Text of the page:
Gordon Wakefield, the editor of this volume’s 1983 predecessor, began his introduction with the observation that the word spirituality is “very much in vogue among Christians of our time.” What a difference a quarter century makes: the interest in spirituality has extended even farther, and in every imaginable direc
On Paradise Drive: How We Live Now (and Always Have) in the Future Tense
David Brooks has been described as the “house conservative” among regular columnists for the New York Times. Since he is witty, usually good-natured, and fair, it’s a good bet that if Americans of more liberal persuasions can stomach a conservative commentator, he’s the one.
Where does a man turn, how does he live, when his hopes and dreams have failed him (or—perhaps no less commonly—when he has failed them)? Few questions challenge who we are and what we believe more profoundly, as this sober account of how one troubled soul wrestled with these questions shows.
The upcoming 400th anniversary of the 1611 publication of the King James Bible has sparked a surge of interest in its origins. (Benson Bobrick's Wide As the Waters and Alister McGrath's In the Beginning both appeared last year.) Even taking into account the occasion's significance, the attention is a little puzzling.
For many of us, Halloween is simply a matter of carving a pumpkin, arranging costumes for our kids and then accompanying them around the neighborhood for a couple of hours as they bulk up their supplies of treats.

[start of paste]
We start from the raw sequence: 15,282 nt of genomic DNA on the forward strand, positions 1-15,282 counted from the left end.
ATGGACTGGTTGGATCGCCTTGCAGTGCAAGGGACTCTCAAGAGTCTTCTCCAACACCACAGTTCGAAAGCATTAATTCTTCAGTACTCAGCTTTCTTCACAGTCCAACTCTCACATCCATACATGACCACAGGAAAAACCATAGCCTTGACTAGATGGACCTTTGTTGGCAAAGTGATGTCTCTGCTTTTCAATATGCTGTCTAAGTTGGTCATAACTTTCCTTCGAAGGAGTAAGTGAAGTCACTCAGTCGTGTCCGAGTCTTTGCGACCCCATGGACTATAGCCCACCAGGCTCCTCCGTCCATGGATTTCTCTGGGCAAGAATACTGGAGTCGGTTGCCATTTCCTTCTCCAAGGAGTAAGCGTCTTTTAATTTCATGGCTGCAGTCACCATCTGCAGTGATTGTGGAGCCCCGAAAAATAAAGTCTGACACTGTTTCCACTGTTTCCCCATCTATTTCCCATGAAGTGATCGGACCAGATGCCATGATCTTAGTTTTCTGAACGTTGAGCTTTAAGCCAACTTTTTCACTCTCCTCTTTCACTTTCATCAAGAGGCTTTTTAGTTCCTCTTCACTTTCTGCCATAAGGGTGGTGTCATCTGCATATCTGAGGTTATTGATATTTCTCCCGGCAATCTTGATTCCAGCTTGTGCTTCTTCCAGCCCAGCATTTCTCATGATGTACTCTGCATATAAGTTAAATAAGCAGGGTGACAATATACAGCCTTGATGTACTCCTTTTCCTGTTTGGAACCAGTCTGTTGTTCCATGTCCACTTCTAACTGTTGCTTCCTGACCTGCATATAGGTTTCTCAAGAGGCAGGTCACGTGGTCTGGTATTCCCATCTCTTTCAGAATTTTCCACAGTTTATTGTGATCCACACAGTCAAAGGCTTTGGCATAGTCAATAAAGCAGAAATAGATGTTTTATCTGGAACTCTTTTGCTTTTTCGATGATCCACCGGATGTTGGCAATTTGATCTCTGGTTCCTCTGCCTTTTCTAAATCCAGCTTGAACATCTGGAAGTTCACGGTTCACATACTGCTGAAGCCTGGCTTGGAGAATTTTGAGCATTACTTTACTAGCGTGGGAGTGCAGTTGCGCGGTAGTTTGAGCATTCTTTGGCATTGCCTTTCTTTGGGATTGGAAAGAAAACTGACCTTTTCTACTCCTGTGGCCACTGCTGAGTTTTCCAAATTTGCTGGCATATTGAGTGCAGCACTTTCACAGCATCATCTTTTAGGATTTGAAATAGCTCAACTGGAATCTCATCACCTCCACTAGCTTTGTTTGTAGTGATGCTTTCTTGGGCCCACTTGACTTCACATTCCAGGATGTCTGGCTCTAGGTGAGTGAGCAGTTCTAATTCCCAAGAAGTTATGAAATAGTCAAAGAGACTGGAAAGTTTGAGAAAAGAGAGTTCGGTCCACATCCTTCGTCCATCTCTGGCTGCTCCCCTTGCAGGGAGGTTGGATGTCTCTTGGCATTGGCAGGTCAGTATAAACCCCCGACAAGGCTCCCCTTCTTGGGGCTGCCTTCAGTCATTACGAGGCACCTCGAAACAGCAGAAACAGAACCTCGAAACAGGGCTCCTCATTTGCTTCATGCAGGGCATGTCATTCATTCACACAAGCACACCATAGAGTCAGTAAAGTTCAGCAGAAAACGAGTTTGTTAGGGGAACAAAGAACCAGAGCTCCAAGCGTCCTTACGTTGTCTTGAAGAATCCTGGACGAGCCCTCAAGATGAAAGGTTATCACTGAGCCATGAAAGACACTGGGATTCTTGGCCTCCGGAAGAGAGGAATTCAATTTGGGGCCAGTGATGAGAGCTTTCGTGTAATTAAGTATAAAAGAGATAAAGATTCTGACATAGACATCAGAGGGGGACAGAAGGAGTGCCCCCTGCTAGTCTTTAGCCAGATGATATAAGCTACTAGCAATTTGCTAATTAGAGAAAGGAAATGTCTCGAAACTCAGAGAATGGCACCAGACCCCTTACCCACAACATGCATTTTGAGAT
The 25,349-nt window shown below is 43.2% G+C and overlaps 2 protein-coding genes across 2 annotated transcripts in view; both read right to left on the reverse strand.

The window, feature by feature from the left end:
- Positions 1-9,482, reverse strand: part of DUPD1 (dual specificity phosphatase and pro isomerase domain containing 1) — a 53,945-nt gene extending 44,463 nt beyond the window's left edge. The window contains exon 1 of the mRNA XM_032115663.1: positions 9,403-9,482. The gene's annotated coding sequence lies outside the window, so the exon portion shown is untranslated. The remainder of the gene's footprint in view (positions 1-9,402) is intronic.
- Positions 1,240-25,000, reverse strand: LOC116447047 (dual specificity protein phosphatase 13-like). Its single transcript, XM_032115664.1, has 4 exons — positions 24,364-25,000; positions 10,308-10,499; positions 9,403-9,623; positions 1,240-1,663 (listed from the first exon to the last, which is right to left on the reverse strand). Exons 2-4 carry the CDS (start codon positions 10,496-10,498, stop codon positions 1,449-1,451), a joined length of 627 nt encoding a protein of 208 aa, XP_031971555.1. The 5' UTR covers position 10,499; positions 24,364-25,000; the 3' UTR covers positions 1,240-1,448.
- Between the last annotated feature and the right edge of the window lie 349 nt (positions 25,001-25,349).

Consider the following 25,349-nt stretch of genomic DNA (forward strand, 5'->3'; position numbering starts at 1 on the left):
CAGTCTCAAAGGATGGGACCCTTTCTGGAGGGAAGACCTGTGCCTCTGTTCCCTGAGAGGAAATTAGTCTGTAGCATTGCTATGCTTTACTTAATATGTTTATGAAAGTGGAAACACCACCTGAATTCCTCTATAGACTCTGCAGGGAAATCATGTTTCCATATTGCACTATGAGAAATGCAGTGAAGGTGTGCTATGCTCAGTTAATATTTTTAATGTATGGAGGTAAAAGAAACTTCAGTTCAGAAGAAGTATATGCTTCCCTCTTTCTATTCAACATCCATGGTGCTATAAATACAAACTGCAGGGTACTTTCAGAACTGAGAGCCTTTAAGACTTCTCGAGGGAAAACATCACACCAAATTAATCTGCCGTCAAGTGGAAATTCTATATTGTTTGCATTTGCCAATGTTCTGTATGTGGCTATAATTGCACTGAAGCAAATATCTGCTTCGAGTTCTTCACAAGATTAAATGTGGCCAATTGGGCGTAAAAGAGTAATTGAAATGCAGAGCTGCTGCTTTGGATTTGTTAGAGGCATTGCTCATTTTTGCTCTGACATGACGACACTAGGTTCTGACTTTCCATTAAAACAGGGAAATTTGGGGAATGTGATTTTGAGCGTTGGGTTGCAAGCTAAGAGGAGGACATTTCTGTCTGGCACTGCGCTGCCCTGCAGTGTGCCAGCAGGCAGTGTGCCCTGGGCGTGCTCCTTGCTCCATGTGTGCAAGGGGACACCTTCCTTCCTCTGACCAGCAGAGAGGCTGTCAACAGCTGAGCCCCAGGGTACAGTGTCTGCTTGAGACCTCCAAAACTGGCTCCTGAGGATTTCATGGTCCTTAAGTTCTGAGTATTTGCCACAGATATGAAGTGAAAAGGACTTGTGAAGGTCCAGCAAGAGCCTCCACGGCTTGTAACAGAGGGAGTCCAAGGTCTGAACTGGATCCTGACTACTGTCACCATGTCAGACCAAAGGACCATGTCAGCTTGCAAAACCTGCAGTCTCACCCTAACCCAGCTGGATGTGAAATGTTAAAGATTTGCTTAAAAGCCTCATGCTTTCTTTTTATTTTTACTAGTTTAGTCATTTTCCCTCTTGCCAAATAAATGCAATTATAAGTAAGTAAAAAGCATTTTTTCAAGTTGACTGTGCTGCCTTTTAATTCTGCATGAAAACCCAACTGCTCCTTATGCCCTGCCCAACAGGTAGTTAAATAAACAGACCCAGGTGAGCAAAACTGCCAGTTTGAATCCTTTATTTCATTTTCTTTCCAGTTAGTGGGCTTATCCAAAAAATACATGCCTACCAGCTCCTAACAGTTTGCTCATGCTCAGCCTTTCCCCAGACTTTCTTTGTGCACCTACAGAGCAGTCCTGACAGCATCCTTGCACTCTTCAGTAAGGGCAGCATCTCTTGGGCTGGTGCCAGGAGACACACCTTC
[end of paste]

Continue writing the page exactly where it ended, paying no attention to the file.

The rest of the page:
We can be thankful that a book on this delicate subject was written by somebody other than an academic. Or a comedian. I intend no slight or criticism of academics or comedians per se, of course--that would be snobbish--yet here is a topic that cannot afford either too serious or too whimsical a treatment.
Is the culture of the Web something genuinely new, or is it merely "human nature plugged-in"? The extreme points of view on this—call them the Huxleyan and the Luddite—consider the same phenomena, trends and evidence and invariably arrive at wildly different conclusions.
Fleming Rutledge's second collection of sermons (her first, The Bible and the New York Times, appeared in 1998) is presented as a thoughtful and sustained response to the plea expressed in the book's title, "Lord I believe; help my unbelief" (Mark 9:24).
Only a generation ago the settled opinion was that work would soon occupy fewer and fewer of our waking hours. We were bracing ourselves for the challenge of how to spend our increased leisure time. But it hasn't worked out that way. Instead, cellphones, laptops and PDAs tether us ever more firmly to the workplace.
The emergence of the Internet and the World Wide Web as a source of information, a venue for publishing, and a forum for dialogue now defines libraries nearly as much as the more familiar milieu of printed texts. The technological dimensions of this shift are less intriguing than the cultural ones. And from where I sit, the developments are a decidedly mixed blessing.